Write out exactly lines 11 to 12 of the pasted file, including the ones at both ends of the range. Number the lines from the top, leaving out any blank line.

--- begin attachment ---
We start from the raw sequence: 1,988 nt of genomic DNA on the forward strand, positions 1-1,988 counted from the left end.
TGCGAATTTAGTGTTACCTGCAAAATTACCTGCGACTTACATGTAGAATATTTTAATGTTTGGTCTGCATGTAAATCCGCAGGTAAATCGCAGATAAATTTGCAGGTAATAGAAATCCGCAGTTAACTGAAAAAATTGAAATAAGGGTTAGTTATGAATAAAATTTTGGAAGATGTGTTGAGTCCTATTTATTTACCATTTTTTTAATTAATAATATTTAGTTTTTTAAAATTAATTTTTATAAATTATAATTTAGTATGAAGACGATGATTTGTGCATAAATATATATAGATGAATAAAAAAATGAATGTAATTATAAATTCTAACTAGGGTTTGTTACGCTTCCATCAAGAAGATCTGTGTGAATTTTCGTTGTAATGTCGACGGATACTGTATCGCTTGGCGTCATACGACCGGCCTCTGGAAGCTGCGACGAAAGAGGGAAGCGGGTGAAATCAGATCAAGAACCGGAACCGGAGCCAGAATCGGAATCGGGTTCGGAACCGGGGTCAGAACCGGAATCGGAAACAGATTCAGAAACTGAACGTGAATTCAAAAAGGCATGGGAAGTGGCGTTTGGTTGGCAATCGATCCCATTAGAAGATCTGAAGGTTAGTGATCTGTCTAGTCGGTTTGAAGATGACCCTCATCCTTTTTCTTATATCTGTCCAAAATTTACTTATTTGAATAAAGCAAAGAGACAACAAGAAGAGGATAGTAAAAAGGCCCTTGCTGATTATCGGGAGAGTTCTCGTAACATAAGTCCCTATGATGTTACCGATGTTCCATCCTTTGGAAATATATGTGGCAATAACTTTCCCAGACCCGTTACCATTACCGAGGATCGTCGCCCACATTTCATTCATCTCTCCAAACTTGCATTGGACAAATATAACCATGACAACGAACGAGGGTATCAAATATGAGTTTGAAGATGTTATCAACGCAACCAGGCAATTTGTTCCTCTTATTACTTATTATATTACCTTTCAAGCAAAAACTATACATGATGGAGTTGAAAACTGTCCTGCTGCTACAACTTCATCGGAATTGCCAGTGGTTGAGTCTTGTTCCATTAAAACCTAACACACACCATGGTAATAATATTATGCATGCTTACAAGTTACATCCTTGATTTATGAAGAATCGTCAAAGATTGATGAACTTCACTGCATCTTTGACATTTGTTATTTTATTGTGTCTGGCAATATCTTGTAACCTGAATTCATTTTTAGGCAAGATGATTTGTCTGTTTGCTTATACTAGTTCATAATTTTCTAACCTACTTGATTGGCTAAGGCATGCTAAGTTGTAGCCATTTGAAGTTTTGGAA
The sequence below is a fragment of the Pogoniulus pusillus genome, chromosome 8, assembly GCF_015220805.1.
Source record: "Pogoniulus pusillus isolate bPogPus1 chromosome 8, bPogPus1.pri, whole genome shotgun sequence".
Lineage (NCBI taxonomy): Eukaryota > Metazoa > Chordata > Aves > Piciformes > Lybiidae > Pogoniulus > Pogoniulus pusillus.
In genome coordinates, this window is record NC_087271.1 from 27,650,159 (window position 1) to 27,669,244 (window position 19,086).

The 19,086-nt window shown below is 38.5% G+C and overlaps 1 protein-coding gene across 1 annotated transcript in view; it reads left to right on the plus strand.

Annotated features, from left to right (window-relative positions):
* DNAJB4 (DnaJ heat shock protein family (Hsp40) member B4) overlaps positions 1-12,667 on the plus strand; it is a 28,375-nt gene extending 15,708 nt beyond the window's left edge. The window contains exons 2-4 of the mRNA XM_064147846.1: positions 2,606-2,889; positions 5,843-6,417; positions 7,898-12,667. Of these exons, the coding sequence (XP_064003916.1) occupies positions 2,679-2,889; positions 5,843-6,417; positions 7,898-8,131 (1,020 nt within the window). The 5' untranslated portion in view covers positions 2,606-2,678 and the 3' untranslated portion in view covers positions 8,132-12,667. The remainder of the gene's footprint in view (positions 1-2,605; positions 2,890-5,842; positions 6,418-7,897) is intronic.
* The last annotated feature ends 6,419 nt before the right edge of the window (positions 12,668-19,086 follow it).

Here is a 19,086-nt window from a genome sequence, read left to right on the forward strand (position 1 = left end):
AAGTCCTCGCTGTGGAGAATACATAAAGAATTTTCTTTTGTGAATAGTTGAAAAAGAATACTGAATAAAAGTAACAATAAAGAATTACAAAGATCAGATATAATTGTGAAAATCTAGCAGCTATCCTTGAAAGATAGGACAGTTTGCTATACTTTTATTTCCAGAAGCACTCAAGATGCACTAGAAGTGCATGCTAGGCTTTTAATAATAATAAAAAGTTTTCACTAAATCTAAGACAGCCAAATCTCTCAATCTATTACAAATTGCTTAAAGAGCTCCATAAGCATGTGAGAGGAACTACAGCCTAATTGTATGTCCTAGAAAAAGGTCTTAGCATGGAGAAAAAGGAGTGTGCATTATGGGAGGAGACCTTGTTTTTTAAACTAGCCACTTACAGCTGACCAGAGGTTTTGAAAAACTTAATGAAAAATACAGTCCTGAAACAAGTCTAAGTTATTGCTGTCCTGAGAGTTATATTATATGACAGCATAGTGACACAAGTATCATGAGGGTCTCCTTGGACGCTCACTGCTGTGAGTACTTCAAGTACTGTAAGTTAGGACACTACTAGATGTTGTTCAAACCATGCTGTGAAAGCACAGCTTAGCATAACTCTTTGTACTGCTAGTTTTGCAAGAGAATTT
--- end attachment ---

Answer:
Here is a 19,086-nt window from a genome sequence, read left to right on the forward strand (position 1 = left end):
AAGTCCTCGCTGTGGAGAATACATAAAGAATTTTCTTTTGTGAATAGTTGAAAAAGAATACTGAATAAAAGTAACAATAAAGAATTACAAAGATCAGATATAATTGTGAAAATCTAGCAGCTATCCTTGAAAGATAGGACAGTTTGCTATACTTTTATTTCCAGAAGCACTCAAGATGCACTAGAAGTGCATGCTAGGCTTTTAATAATAATAAAAAGTTTTCACTAAATCTAAGACAGCCAAATCTCTCAATCTATTACAAATTGCTTAAAGAGCTCCATAAGCATGTGAGAGGAACTACAGCCTAATTGTATGTCCTAGAAAAAGGTCTTAGCATGGAGAAAAAGGAGTGTGCATTATGGGAGGAGACCTTGTTTTTTAAACTAGCCACTTACAGCTGACCAGAGGTTTTGAAAAACTTAATGAAAAATACAGTCCTGAAACAAGTCTAAGTTATTGCTGTCCTGAGAGTTATATTATATGACAGCATAGTGACACAAGTATCATGAGGGTCTCCTTGGACGCTCACTGCTGTGAGTACTTCAAGTACTGTAAGTTAGGACACTACTAGATGTTGTTCAAACCATGCTGTGAAAGCACAGCTTAGCATAACTCTTTGTACTGCTAGTTTTGCAAGAGAATTT